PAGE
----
Electric Power Generation
Electric power generation is an ‘energy intensive operation’ – that is, it takes a lot of energy to make electricity. When electric utility power plants produce electricity from coal or natural gas, the process is only about 30% efficient. Most of the available energy in the source fuel is lost “waste” heat. If BOTH the electricity and heat can be put to use, the process is known as cogeneration or CHP – Combined Heat and Power. With CHP systems, the efficiency can be 80% or more.
A new emerging technology is residential scale CHP units.
How It Works
In order to achieve the best efficiencies, all of the electricity produced and as much of the “waste” heat as possible must be put to use. The electricity will off-set the power purchased from the electric company, and the waste heat will off-set the natural gas used for heating water and space heating (thermal energy). One of the challenges of this technology is matching the electric and thermal demands. The house may not always need electricity and thermal energy at available production capacities at the same time. Thermal energy could be stored, but electricity is typically not stored when using CHP systems, like it may be stored with solar systems. In both cases, storing the energy adds cost to the equipment installation and complexity to the design.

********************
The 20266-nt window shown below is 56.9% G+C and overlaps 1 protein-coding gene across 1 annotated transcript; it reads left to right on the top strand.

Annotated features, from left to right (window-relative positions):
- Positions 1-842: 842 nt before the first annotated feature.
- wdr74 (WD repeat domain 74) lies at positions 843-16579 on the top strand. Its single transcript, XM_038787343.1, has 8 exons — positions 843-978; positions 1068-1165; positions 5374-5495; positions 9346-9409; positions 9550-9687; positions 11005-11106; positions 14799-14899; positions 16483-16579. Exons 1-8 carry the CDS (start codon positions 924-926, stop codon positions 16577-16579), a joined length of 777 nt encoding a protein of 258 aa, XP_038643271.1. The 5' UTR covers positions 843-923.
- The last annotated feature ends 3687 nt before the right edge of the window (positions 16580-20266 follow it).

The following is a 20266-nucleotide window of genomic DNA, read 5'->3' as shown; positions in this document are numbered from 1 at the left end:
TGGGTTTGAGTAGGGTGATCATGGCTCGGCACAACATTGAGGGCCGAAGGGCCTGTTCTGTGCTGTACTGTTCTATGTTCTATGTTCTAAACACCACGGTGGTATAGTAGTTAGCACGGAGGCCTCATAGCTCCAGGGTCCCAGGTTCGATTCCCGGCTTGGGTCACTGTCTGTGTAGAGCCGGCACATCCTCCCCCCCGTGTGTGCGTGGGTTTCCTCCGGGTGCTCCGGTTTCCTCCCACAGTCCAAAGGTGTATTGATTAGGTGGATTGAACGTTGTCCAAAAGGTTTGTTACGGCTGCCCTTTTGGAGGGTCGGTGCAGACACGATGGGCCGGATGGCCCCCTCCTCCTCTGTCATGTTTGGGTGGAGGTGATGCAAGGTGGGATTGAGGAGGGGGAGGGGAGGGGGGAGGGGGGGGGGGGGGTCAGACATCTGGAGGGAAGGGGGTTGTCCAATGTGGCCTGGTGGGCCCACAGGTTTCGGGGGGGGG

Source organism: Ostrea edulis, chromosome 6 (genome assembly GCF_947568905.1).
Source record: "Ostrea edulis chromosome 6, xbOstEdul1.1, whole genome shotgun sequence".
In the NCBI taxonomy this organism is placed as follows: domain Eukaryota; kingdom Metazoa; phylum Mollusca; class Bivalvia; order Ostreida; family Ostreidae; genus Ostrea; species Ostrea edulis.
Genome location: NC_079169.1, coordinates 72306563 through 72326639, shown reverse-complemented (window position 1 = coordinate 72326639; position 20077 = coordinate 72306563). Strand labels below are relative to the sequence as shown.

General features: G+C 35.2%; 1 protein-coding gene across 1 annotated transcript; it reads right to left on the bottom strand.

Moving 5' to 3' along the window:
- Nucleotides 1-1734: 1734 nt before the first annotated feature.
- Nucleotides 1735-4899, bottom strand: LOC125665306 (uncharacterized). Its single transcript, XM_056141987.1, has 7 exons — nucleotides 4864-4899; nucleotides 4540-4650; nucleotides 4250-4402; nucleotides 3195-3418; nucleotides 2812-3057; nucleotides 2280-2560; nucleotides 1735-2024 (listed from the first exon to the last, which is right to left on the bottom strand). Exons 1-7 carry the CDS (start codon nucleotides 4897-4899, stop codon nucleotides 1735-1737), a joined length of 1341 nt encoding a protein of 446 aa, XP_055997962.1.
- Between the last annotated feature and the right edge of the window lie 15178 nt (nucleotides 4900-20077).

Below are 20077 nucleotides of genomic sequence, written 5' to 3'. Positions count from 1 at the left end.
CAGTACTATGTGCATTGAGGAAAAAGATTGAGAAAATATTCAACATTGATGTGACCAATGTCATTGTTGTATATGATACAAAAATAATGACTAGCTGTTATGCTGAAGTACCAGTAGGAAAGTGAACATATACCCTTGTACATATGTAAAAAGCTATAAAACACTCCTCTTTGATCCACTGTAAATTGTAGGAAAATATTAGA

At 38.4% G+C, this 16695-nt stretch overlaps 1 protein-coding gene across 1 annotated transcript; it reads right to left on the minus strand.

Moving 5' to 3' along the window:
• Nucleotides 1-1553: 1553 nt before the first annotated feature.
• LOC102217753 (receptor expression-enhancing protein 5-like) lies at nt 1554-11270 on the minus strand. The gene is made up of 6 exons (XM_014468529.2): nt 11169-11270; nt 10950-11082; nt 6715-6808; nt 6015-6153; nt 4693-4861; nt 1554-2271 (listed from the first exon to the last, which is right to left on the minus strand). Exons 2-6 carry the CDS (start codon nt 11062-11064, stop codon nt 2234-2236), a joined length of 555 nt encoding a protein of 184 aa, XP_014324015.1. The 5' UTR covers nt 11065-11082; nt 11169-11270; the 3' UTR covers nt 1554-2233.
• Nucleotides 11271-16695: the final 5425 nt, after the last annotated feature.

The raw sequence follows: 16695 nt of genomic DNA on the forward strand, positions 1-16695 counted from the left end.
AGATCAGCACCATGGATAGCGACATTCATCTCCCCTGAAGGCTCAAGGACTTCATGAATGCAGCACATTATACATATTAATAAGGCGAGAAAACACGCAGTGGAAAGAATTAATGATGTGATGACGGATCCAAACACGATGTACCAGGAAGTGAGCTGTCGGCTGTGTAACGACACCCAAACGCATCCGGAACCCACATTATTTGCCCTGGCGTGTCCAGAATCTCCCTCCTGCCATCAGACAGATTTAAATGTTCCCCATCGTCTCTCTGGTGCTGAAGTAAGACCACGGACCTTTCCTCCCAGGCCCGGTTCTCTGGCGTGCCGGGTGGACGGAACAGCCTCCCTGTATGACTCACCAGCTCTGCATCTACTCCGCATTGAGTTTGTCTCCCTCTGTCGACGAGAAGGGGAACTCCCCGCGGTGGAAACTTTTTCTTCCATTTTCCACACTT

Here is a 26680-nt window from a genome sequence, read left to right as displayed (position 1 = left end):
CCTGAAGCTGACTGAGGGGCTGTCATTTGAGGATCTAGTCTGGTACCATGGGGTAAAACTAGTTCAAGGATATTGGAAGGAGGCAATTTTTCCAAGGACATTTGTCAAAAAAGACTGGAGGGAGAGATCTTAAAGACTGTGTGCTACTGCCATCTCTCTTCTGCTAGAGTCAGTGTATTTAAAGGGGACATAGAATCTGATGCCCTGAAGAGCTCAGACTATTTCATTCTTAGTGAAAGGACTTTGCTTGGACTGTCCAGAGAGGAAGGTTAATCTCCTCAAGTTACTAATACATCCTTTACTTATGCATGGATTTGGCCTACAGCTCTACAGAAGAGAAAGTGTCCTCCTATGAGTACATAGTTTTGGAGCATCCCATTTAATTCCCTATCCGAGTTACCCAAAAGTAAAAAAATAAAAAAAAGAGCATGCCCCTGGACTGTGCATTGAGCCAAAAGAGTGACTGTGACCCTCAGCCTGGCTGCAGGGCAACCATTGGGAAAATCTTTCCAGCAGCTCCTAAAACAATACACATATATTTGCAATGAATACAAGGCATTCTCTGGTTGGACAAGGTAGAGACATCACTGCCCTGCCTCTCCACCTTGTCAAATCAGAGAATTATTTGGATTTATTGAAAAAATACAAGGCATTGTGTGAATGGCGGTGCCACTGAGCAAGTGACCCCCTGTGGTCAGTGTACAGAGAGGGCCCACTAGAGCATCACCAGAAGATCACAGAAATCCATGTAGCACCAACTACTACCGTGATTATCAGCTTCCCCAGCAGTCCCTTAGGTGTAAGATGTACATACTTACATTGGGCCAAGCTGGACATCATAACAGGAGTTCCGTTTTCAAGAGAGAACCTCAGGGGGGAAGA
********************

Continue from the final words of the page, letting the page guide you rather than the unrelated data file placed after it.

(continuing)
It is also necessary to work with the local electric company on the electrical interconnection with the electric grid. This can sometimes be a challenge as electric grids are designed to flow power into houses, not out of them. There are different ways of making the electrical connections work and there are advantages to a connection that allows the electricity to flow in both directions, called ‘Net Metering’. Net metering is not desired as a money maker for the home owner, but to make the operation of the unit easier. The amount of electricity produced for sale back into the grid should be very small in a well designed system. For larger houses with larger electric base loads it may be very rare, if ever, that power would flow back into the grid.
The Freewatt system from ECR International, is controlled by a call for thermal energy. When the house needs space heat or hot water, the Freewatt unit starts-up and produces both heat and electricity.
2201 Dwyer Ave
Utica, NY 13501
Web site: www.freewatt.com
Source: Text Bob Fegan 5/2009; Freewatt image from their web site 5/2009;